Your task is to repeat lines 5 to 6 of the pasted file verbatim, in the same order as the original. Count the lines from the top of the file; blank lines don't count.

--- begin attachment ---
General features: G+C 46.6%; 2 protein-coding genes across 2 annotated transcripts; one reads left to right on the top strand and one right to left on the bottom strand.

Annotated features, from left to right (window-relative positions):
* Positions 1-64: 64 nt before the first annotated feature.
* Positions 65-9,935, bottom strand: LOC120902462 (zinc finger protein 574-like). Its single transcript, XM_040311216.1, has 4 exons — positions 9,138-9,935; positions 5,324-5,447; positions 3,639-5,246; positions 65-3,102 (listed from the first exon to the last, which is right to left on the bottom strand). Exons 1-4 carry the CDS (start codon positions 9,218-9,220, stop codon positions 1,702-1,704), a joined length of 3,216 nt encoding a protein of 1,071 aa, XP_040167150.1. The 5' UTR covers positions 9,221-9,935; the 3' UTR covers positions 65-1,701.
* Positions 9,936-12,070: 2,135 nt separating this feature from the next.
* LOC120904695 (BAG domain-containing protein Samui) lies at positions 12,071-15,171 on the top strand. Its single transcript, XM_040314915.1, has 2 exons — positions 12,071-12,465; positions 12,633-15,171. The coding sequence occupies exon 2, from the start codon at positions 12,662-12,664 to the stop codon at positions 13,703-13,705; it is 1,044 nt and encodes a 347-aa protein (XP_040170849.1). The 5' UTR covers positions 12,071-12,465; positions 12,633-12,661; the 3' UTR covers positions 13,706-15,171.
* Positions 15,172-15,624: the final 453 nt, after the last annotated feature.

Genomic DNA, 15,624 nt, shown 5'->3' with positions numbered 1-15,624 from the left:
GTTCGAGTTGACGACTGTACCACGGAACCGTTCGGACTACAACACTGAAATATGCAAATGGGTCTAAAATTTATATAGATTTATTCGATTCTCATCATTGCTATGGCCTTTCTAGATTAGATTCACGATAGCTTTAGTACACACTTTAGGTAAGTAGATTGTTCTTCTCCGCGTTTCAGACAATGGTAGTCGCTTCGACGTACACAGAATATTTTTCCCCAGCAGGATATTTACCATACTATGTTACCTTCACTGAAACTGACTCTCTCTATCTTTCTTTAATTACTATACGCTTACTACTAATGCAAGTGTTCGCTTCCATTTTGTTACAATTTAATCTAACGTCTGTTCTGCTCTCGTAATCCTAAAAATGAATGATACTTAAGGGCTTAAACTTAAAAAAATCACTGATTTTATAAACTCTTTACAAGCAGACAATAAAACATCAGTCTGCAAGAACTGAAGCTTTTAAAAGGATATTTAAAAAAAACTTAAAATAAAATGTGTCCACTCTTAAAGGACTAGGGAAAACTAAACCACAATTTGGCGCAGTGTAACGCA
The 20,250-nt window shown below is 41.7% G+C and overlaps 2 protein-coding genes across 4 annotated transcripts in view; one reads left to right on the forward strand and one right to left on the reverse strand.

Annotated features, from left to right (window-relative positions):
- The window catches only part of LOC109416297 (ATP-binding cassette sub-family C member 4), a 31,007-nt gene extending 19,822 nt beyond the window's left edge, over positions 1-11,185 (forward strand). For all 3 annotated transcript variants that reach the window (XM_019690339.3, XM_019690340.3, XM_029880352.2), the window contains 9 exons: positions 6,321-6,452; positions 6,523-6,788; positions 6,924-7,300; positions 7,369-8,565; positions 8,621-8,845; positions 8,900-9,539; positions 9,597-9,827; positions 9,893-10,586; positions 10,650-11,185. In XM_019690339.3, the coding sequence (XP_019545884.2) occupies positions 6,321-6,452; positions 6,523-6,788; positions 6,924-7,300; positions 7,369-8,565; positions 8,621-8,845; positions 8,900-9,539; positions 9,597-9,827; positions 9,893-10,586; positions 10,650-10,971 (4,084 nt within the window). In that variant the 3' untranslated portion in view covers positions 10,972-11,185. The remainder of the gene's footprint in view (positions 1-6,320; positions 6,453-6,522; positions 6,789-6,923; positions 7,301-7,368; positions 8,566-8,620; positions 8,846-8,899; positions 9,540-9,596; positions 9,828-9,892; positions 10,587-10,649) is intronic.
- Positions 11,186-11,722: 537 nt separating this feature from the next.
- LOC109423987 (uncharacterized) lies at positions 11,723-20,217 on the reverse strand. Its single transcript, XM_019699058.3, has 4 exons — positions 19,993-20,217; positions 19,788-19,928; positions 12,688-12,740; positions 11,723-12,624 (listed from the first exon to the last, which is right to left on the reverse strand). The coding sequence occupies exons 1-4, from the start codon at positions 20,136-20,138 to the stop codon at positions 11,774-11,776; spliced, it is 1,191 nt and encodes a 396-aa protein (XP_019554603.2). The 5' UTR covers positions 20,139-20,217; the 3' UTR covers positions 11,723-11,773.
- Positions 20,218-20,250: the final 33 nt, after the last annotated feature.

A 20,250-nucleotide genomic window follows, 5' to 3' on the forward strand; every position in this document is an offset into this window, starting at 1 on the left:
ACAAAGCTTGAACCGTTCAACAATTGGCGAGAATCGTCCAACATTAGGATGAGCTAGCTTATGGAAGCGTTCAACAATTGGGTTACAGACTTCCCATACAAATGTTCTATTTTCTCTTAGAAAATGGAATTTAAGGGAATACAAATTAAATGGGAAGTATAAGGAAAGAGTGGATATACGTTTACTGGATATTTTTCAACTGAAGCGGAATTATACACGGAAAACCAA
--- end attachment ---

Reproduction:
* Positions 9,936-12,070: 2,135 nt separating this feature from the next.
* LOC120904695 (BAG domain-containing protein Samui) lies at positions 12,071-15,171 on the top strand. Its single transcript, XM_040314915.1, has 2 exons — positions 12,071-12,465; positions 12,633-15,171. The coding sequence occupies exon 2, from the start codon at positions 12,662-12,664 to the stop codon at positions 13,703-13,705; it is 1,044 nt and encodes a 347-aa protein (XP_040170849.1). The 5' UTR covers positions 12,071-12,465; positions 12,633-12,661; the 3' UTR covers positions 13,706-15,171.